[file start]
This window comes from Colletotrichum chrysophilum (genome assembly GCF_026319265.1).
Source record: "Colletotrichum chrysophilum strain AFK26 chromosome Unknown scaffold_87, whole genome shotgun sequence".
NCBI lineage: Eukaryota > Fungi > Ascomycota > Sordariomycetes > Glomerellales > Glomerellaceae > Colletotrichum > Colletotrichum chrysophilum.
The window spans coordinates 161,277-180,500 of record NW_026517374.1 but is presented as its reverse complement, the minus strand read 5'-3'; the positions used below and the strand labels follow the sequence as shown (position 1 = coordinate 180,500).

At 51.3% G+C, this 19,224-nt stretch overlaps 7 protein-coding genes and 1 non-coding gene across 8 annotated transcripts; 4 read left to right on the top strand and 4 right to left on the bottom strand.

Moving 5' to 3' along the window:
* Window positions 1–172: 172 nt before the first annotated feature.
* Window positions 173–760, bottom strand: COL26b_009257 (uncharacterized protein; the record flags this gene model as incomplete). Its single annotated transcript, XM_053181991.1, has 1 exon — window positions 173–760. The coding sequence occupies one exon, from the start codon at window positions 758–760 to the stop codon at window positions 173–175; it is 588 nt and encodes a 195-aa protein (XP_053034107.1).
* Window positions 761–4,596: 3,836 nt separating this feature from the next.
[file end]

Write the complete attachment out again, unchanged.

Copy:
This window comes from Colletotrichum chrysophilum (genome assembly GCF_026319265.1).
Source record: "Colletotrichum chrysophilum strain AFK26 chromosome Unknown scaffold_87, whole genome shotgun sequence".
NCBI lineage: Eukaryota > Fungi > Ascomycota > Sordariomycetes > Glomerellales > Glomerellaceae > Colletotrichum > Colletotrichum chrysophilum.
The window spans coordinates 161,277-180,500 of record NW_026517374.1 but is presented as its reverse complement, the minus strand read 5'-3'; the positions used below and the strand labels follow the sequence as shown (position 1 = coordinate 180,500).

At 51.3% G+C, this 19,224-nt stretch overlaps 7 protein-coding genes and 1 non-coding gene across 8 annotated transcripts; 4 read left to right on the top strand and 4 right to left on the bottom strand.

Moving 5' to 3' along the window:
* Window positions 1–172: 172 nt before the first annotated feature.
* Window positions 173–760, bottom strand: COL26b_009257 (uncharacterized protein; the record flags this gene model as incomplete). Its single annotated transcript, XM_053181991.1, has 1 exon — window positions 173–760. The coding sequence occupies one exon, from the start codon at window positions 758–760 to the stop codon at window positions 173–175; it is 588 nt and encodes a 195-aa protein (XP_053034107.1).
* Window positions 761–4,596: 3,836 nt separating this feature from the next.